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Thacher Scannell
Keeping up with our athletes – is a new segment we have started in order to see how our athletes go on to succeed after they have experienced their time with BIWPA. We have had the privilege to stay in touch with most of our athletes and we want others to see how they reflect back on their experience as well as apply it to their current careers. Athletes discuss how BIWPA has helped shape them into the athletes they are today and as individuals both inside and out of the water. Here is Thacher Scannell’s story!


Hey Thacher, how’s it going?

Pretty good and you?


I’m good thanks! Thank you for taking the time again to have a chat with us regarding your BIWPA experience and how you are doing. I’ll first start off by asking you basic questions just so the readers know a little bit more about you. Is that fine?

Yes, that’s fine.


First things first, tell me where you live and what team you currently play for?

I currently live in Stanford, Connecticut which is in the northern-eastern part of the United States. The club I currently play for is Greenwich Aquatics which is just on the next town over. My high school team is called the, “Brunswick Bruins”, which is a private school that I go to. I am currently finishing my senior year at Brunswick.


Thacher Scannell Team

Brunswick Bruins team


Taking it a step back, when did you start to play water polo? Give us a little bit of your background with water polo.

I started playing water polo around the age of 9 or 10 and I got involved with it because of my previous club that had a swim team. I had been swimming for a while when I decided to try water polo for the first time and I really enjoyed it and I went from that.


What position do you play?

I pretty much play anywhere around the perimeter, but I don’t play the centre forward position or the goalie of course. I am also a right-handed player. I’m a lefty in terms of writing things down, but with sports and water polo, I use my right hand. Being able to use both hands for different things, I have been able to develop my lefty game too, so I am a little bit of both to be honest.


What are you taking in high school or is there anything in particular that you know you want to do in college?

We don’t really have any majors in high school, at least in my private school, I know some schools do, so we take general courses. I am pretty interested in the sciences and working with money and stuff. I may want to be a banker or go into the banking industry one day. I am still unsure.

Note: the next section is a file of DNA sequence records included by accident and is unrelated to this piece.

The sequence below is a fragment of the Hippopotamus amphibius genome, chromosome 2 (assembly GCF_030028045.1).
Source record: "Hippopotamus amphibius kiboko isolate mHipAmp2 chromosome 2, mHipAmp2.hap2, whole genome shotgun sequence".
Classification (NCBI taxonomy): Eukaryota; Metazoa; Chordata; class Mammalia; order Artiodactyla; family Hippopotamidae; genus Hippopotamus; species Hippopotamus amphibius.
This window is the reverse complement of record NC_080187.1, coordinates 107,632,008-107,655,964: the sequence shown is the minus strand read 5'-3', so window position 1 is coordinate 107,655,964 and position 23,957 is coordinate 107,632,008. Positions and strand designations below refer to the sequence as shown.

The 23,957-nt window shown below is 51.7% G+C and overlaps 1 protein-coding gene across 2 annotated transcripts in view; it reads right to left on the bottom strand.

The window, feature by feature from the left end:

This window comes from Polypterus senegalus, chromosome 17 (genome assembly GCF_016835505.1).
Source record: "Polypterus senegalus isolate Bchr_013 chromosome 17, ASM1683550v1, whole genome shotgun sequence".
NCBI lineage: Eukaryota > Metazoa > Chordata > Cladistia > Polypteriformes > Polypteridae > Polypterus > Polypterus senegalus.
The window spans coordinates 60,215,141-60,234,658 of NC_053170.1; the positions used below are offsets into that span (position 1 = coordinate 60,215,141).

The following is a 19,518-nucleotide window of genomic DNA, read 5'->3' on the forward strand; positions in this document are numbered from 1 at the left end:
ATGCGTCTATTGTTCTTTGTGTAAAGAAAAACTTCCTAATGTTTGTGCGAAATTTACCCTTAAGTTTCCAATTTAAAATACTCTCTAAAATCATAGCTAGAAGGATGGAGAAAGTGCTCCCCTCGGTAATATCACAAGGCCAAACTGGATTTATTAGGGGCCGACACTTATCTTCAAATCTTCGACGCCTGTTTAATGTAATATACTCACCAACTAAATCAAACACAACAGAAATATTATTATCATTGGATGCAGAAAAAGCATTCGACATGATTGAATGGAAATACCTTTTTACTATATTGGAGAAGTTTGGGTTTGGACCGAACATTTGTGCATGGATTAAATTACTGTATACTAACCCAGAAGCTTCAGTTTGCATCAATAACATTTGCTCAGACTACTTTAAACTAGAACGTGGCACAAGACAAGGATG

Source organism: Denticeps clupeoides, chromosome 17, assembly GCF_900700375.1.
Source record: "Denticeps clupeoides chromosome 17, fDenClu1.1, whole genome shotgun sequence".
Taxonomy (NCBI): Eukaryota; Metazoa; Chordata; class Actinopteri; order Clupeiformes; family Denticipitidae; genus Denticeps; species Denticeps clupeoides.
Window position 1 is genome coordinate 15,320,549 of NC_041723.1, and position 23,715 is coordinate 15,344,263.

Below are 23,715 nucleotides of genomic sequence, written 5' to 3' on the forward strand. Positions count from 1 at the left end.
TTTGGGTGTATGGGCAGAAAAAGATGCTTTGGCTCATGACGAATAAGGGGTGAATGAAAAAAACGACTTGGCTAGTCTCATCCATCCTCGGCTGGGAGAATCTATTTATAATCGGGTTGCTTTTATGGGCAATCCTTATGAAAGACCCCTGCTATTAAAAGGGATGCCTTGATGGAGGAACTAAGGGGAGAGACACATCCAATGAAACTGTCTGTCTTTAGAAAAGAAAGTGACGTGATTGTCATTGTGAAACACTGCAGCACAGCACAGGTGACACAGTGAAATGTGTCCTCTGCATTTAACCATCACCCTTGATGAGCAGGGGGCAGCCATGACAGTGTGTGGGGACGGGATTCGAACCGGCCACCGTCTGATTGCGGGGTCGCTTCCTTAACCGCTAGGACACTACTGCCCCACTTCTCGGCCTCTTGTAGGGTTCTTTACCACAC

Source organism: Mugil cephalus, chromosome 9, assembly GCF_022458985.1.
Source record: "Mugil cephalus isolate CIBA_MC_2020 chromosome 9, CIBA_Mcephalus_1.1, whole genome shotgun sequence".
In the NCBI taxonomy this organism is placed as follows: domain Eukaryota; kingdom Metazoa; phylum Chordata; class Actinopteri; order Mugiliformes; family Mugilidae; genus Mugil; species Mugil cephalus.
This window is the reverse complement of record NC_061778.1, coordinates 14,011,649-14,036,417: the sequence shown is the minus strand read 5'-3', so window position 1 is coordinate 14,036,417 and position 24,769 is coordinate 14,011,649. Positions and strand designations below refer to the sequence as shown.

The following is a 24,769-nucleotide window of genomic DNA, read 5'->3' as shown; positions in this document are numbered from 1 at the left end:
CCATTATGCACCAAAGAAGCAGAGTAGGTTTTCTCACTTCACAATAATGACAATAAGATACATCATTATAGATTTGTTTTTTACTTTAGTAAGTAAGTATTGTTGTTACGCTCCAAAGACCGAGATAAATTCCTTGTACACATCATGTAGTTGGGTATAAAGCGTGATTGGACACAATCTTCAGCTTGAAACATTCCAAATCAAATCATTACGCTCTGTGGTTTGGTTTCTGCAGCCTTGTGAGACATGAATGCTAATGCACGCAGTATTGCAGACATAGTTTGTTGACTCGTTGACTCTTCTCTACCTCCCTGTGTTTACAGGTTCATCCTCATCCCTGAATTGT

Have you started to apply to some colleges yet?

We are looking various schools that have water polo programs, but also with swimming, so my parents and I are looking at those. However, the deadline isn’t until a couple of weeks so we haven’t applied quite yet.


Do you have some specific in mind for water polo?

Although I might be going to college for swimming, for water polo, I have been talking to Pomona College in Claremont, California. It is part of their five-school system there. They also have one of the USA men’s national team coaches there as their head coach, Alex Rodriguez, so that would be a great learning experience for me.


Do you also swim at the same time that you play water polo?

Yeah, it depends on the season that I focus on mainly. In the fall, I usually focus on water polo and in the winter time, it is swimming. In the spring time, it is a mix of both, but summer it really depends on what is happening. The polo season only runs in the fall so it ends up working out.


For swimming, do you specialize in certain strokes?

Primarily long-distance freestyle and butterfly.


That is very cool that you are following water polo or potentially swimming all the way through your college years. You will have a great time Thacher!

Going back now to BIWPA, how did you come about finding it?

It was kind of my mom who found the program in Barcelona. She wanted me to go to Spain to play water polo, apart from learning Spanish, so we just decided to go. It was really easy to find all the necessary info that we needed and you guys were really helpful in making the process simple.


When was the first time you found out about this?

First time I went to BIWPA was when I had finished 8th grade. It was the summer of 2014.


How many times did you come to BIWPA and what program did you do exactly?

I came to Barcelona twice consecutively. The first time was for a summer camp I did in 2014 right in the summer of me heading into high school and the summer I also did a national training camp back in the US. The second summer was also a camp in 2015 and I got the chance to play with Club Natació Rubi. It was great to get some playing experience with them and I learned a lot.


Thacher Scannell

Thacher, during one of the Summer Camps in Barcelona


What would you say was the best thing you liked about BIWPA?